Senate and House will now have to reconcile the differences in their respective versions of the America Invents Act.
The U.S. House of Representatives yesterday passed its version of patent reform legislation, a measure that changes how patents are awarded and how they can be challenged but doesn’t go as far as earlier versions in setting aside fees collected from inventors with the goal of reducing its backlog of applications.
By a somewhat bipartisan margin of 304 to 117, the House passed a version of the America Invents Act that differs from the version that sailed through the Senate on March 8. Both chambers will need to reconcile their versions of the measure before they can send a bill to President Obama, who has supported the Senate bill (S.23) and qualified support for the House bill (HR 1249). It has yet to be determined whether that reconciliation will be done through a traditional conference committee or less formally by House and Senate leaders hammering out compromise language amenable to both chambers.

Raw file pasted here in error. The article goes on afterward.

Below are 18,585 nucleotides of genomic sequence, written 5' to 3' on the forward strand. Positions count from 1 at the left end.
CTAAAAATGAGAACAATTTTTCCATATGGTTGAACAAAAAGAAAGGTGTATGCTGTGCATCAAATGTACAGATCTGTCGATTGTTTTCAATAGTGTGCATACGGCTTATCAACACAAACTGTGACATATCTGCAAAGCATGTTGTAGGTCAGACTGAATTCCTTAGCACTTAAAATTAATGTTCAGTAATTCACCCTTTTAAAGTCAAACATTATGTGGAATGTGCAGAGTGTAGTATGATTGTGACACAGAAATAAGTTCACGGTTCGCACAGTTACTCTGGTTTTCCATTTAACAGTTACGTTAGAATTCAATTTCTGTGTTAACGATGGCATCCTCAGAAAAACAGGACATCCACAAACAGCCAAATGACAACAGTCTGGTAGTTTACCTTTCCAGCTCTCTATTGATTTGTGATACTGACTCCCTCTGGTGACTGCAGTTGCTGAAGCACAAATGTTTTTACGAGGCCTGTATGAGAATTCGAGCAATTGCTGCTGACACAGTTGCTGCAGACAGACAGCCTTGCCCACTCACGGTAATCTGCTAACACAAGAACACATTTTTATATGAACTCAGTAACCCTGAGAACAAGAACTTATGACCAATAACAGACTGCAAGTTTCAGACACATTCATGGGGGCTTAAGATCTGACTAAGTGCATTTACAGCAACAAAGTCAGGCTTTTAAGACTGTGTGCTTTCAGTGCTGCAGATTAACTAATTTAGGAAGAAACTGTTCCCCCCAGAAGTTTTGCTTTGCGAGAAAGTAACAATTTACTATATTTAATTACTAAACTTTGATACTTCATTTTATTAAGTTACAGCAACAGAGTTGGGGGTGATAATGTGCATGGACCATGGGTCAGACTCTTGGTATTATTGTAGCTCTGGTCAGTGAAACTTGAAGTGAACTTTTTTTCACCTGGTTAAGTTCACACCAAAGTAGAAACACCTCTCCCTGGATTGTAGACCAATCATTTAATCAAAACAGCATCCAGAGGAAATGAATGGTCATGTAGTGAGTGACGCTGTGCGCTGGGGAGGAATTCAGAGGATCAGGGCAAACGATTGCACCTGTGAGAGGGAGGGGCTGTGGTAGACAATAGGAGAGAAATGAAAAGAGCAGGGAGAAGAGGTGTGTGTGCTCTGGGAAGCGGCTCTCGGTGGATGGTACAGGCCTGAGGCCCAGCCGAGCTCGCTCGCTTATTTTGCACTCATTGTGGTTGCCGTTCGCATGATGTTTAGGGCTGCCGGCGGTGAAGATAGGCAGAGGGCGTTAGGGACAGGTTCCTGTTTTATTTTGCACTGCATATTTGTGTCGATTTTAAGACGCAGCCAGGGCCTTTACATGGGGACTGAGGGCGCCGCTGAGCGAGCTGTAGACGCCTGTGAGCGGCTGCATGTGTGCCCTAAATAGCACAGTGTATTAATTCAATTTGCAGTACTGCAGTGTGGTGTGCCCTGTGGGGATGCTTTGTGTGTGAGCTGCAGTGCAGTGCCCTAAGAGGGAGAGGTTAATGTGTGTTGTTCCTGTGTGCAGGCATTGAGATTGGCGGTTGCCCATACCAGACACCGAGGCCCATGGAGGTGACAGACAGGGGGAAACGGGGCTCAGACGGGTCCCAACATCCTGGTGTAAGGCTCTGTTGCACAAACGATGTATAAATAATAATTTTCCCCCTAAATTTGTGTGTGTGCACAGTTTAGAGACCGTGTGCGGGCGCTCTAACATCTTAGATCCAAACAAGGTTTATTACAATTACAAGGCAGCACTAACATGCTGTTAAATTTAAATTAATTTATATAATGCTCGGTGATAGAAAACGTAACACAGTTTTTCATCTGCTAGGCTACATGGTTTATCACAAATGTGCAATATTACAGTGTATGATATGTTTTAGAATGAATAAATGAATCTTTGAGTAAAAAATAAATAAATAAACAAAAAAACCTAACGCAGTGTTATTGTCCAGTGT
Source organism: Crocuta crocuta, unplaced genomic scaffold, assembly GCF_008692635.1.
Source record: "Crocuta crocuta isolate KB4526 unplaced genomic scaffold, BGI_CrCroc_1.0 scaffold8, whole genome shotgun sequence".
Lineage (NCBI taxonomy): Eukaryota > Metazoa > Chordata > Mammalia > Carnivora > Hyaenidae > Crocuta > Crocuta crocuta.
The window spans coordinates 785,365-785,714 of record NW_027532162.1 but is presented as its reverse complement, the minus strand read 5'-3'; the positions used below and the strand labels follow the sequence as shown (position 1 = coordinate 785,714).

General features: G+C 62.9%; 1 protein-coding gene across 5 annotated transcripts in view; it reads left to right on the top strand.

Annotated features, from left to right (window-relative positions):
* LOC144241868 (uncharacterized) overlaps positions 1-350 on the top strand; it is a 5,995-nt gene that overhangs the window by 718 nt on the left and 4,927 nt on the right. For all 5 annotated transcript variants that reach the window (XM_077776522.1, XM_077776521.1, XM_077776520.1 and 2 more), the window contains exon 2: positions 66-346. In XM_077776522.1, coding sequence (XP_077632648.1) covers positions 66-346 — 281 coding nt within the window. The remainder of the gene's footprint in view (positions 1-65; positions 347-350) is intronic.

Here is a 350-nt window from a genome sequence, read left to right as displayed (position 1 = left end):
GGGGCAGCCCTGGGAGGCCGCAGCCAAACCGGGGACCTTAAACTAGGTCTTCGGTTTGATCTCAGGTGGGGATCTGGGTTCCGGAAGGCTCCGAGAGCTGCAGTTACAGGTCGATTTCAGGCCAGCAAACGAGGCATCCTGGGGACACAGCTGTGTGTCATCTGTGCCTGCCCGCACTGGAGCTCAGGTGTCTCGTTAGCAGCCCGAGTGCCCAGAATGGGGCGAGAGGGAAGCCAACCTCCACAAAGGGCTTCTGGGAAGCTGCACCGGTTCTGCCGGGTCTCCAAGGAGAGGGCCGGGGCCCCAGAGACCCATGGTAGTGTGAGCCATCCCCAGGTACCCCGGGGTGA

As passed by the House, America Invents shifts the basis on which the U.S. issues patents from first-to-invent to first-inventor-to-file. Supporters have said the change will better align the U.S. patent system with those of Europe and Asia as well as cut down on lawsuits challenging first-to-invent claims. Opponents, though, have complained the change will hurt small start-up entrepreneurs and favor corporate giants, who are likelier to have staffers focused solely on ensuring that filings are carried out quickly.
One key provision in the House bill creates a fund for fees collected by the USPTO in excess of budgeted amounts and gives Congress authority to appropriate that money to the agency. That differs from the version of America Invents that passed the Senate, which blocked diversion of money budgeted for the patent office and allowed USPTO to generate its own fees and hold on to any excess.
Some $1 billion is estimated to have been diverted from USPTO for unrelated purposes. Supporters of fee diversion have said that a ban on diversion would give the agency the funds it needed to hire more patent examiners and reduce both its backlog of patents (703,175 as of May) and number of months needed to process applications (33.9 months as of May).